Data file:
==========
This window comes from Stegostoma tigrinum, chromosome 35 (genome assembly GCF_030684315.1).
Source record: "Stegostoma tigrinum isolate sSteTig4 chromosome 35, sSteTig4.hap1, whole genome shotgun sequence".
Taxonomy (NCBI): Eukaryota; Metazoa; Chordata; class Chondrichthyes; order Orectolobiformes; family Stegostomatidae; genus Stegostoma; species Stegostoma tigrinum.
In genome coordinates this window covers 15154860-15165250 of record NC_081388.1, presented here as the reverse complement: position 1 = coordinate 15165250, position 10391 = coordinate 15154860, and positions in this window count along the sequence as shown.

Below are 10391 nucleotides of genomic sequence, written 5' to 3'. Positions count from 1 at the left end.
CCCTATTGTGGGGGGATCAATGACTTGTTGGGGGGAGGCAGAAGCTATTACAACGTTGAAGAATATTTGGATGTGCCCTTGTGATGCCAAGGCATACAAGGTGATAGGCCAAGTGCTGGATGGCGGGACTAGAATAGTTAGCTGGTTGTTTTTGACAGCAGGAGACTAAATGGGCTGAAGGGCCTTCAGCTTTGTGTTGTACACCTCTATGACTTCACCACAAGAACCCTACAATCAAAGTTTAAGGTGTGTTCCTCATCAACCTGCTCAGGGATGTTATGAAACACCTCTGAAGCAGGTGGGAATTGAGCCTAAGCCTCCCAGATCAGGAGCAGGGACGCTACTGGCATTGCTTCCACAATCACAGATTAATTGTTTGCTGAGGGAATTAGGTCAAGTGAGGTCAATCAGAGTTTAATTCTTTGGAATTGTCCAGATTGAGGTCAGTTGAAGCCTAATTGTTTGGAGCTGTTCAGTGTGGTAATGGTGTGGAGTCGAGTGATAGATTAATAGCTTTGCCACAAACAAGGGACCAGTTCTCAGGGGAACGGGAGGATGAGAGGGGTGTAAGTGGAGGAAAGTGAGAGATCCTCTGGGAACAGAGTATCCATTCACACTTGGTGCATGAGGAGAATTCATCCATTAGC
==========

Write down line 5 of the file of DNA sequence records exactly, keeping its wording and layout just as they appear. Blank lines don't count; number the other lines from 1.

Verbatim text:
Below are 10391 nucleotides of genomic sequence, written 5' to 3'. Positions count from 1 at the left end.